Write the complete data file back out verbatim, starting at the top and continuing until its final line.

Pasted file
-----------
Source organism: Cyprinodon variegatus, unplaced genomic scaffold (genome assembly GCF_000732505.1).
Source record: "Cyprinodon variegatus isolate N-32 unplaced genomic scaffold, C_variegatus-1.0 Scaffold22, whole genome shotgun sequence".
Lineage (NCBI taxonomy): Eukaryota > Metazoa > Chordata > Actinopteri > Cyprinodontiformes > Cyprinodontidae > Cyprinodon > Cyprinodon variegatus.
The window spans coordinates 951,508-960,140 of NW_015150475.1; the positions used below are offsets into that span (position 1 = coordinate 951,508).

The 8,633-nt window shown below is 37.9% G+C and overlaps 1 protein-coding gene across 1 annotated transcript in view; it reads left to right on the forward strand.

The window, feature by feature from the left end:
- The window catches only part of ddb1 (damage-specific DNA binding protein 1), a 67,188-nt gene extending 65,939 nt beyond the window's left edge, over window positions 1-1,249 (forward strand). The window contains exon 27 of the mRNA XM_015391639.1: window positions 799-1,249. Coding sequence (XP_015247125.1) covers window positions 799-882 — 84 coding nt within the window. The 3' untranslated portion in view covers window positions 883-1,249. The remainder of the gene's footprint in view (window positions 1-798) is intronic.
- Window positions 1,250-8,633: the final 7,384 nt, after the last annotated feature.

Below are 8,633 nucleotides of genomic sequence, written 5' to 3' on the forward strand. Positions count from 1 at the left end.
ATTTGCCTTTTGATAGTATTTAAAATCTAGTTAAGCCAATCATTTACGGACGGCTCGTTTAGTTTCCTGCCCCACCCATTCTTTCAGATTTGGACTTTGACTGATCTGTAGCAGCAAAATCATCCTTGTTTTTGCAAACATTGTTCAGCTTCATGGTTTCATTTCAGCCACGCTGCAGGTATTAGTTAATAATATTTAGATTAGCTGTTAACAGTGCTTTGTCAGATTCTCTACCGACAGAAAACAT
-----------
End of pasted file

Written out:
Source organism: Cyprinodon variegatus, unplaced genomic scaffold (genome assembly GCF_000732505.1).
Source record: "Cyprinodon variegatus isolate N-32 unplaced genomic scaffold, C_variegatus-1.0 Scaffold22, whole genome shotgun sequence".
Lineage (NCBI taxonomy): Eukaryota > Metazoa > Chordata > Actinopteri > Cyprinodontiformes > Cyprinodontidae > Cyprinodon > Cyprinodon variegatus.
The window spans coordinates 951,508-960,140 of NW_015150475.1; the positions used below are offsets into that span (position 1 = coordinate 951,508).

The 8,633-nt window shown below is 37.9% G+C and overlaps 1 protein-coding gene across 1 annotated transcript in view; it reads left to right on the forward strand.

The window, feature by feature from the left end:
- The window catches only part of ddb1 (damage-specific DNA binding protein 1), a 67,188-nt gene extending 65,939 nt beyond the window's left edge, over window positions 1-1,249 (forward strand). The window contains exon 27 of the mRNA XM_015391639.1: window positions 799-1,249. Coding sequence (XP_015247125.1) covers window positions 799-882 — 84 coding nt within the window. The 3' untranslated portion in view covers window positions 883-1,249. The remainder of the gene's footprint in view (window positions 1-798) is intronic.
- Window positions 1,250-8,633: the final 7,384 nt, after the last annotated feature.

Below are 8,633 nucleotides of genomic sequence, written 5' to 3' on the forward strand. Positions count from 1 at the left end.
ATTTGCCTTTTGATAGTATTTAAAATCTAGTTAAGCCAATCATTTACGGACGGCTCGTTTAGTTTCCTGCCCCACCCATTCTTTCAGATTTGGACTTTGACTGATCTGTAGCAGCAAAATCATCCTTGTTTTTGCAAACATTGTTCAGCTTCATGGTTTCATTTCAGCCACGCTGCAGGTATTAGTTAATAATATTTAGATTAGCTGTTAACAGTGCTTTGTCAGATTCTCTACCGACAGAAAACAT